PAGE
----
I started with dance. Dance was main my thing. I didn’t start martial arts until I was, I think, like 18. I wasn’t going through the belt system, I was just learning through friends. I would go to this gym where I would breakdance and practice and there were a lot of martial arts artists that would go there, so they would ask me to teach them stuff and I would ask them to teach me, and I just kind of learned that way. That was my fight training.

 

You look very good at it.

Thank you. [Laughs.]

Arrow Caity Lotz

I see you every week on “Arrow” and you’re kicking tons of ass. One of the things I love in “Arrow” is that practically every week there’s some kind of training montage. Do you even have to train off-camera now, or is all your exercising done for the show?

What do you mean?

 

Well, there’s that great thing… I don’t know what you call it. There’s that pole and you jump up a level…

The salmon ladder?

 

That thing is awesome and it looks like I could never do that.

You know, it is hard. Like, I’m not going to lie, it’s hard. When the producers told me that they wanted me to do it, the first time, I couldn’t even do a pull-up. I had I think two weeks before we shot, and that I practiced every day. Stephen [Amell] was actually helping me. He’s really good at it. He can have full-on conversations going up and down these things. But I did end up being able to do some pull-ups. You should try it.

 

I also can’t do one pull-up because I’m a big fat guy and have no upper body strength. It’s all in my legs.

Well, you should try, because honestly I could do one pull-up, and after a week of just trying every day with those muscles, it goes pretty fast. You just have to do it every single day, like three times a day. Just try to do a couple of them.

 

Should I just be hanging, straining? How long until I know I’ve actually tried, because obviously just trying once and going, “Ah, I can’t do that” shouldn’t count, right?

Well, at the gym they have machines that can fix you so you can’t… they balance it out so they kind of lift you a little bit from below so you can do a couple. I had someone who would spot me, so I get a little bit of help. Once I found that one [pull-up] I would do it really slow coming down. But yeah, getting that first one is really hard unless you’ve got somebody lifting your ass up in the air. [Laughs.]

 

Is there any other cool thing you’ve done on “Arrow” that was really hard, or even that you just couldn’t wait to do?

Well, I’m actually really excited for what we’re shooting on Thursday, which is the last day of the season. There’s going to be some cool stunts. I’m excited for that. I guess on “Arrow” the coolest stunt, we did this scene where we jumped out into the ocean from the Gambit, when it capsized, and they built a big tub, a huge pool and then they had fake rain and a wind machine and waves, and it was heated which was nice. [Laughs.] But that was really fun, because you just jump in the water and all of a sudden there’s fake rain and wind. It was cool.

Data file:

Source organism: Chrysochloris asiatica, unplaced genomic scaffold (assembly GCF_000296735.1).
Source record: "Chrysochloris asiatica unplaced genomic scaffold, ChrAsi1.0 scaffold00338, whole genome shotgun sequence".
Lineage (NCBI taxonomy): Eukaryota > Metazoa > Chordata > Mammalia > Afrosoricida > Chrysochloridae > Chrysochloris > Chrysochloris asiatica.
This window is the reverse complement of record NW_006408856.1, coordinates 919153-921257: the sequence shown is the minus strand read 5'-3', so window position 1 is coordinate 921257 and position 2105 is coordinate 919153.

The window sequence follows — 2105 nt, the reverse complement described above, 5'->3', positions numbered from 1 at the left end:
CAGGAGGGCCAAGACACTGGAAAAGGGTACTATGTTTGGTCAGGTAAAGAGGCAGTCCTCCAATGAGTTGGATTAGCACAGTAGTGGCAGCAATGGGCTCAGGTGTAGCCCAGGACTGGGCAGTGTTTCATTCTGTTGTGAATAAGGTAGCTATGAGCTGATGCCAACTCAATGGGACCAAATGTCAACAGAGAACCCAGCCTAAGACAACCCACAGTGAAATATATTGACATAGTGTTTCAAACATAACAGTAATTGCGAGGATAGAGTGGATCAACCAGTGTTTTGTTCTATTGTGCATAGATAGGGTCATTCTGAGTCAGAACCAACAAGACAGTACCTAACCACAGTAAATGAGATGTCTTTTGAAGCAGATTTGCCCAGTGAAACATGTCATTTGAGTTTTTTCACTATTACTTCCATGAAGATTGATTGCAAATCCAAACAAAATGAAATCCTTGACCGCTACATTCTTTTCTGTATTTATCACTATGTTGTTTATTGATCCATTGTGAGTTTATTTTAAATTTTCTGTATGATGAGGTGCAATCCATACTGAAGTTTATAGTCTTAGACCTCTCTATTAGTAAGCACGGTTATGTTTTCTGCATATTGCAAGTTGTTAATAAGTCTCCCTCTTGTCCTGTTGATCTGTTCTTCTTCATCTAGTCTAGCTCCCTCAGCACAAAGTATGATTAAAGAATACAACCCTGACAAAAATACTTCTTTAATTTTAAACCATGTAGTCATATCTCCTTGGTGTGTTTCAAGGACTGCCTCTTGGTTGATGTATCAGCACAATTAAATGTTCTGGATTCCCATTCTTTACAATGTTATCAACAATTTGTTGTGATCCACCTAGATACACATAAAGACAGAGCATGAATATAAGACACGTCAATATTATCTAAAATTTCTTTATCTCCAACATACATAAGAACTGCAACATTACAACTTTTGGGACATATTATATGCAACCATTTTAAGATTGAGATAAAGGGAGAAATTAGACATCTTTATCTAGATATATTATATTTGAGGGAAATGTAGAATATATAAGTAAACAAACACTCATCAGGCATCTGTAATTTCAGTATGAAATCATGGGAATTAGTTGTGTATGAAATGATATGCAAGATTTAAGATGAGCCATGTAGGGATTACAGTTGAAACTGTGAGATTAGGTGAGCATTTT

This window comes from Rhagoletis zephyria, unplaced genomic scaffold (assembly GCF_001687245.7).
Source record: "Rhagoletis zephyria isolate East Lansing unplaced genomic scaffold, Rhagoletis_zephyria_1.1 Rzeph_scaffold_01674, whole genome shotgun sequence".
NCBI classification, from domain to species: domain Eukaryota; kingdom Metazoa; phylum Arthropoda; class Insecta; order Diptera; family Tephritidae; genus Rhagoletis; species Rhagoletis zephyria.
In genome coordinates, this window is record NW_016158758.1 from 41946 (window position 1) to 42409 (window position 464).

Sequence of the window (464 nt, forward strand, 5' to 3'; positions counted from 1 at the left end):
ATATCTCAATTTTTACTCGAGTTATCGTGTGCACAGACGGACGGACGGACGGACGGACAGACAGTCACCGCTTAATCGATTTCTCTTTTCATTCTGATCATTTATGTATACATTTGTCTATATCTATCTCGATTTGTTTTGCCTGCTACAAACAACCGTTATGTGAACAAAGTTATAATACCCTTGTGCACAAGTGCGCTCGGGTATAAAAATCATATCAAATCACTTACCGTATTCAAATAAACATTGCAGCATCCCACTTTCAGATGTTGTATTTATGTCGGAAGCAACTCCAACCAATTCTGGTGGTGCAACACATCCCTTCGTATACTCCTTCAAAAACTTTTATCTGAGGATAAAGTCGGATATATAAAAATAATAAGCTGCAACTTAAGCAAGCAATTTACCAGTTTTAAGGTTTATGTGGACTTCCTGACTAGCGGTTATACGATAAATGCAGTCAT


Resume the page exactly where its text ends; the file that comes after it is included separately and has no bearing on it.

That show looks so expensive.

It must be, right?

 

Absolutely.

The producers swear they don’t have any money, so who knows?

 

They’re just calling in tons of favors every episode.

[Laughs.]

 

Do you have a multi-season contract with them, or do we have to prepare ourselves for them to kill you off at any time? Because I don’t want to do that.

Well, I don’t have a contract with them, so who knows? You’ve got to stay on your toes.

 

Damn it. It was weird for me when you came on because in the comics it was Dinah that became The Black Canary. Do you think you’re going to have to train Katie Cassidy to fight on the show at some point?

I think it would be a cool evolution for her character, especially because of how down and out her character has been, so if they could bring her back up into the Black Canary, I think that would be pretty cool.

 

In Battle of the Year, is there more footage of you dancing on the cutting room floor? Because I kept expecting you to “serve” Chris Brown.

Yeah, oh yeah.

 

What did we miss? Was there more dancing or whole scenes?

Yeah, you missed a lot. [Laughs.] But that’s what happens sometimes in the setting, cutting board. Yeah, I had some cool… We actually added a scene because I’m like, “I’m not dancing in this movie! And I am a dancer!” I wanted to, so we added a scene where the guys are training, in a circle, breaking. I come into the circle and I run forward and do a backflip, and I’m spinning on my head, I did headspins. I did a fun little power set, and I don’t think they even… maybe they used a little clip of it. But yeah, maybe they’ll put something out by itself. That would be cool.

 

What else have we got coming up from you in the near future? Because I want to see more Caity Lotz.

Hells if I know. We’ll see. [Laughs.]


William Bibbiani is the editor of CraveOnline's Film Channel and co-host of The B-Movies Podcast. Follow him on Twitter at @WilliamBibbiani.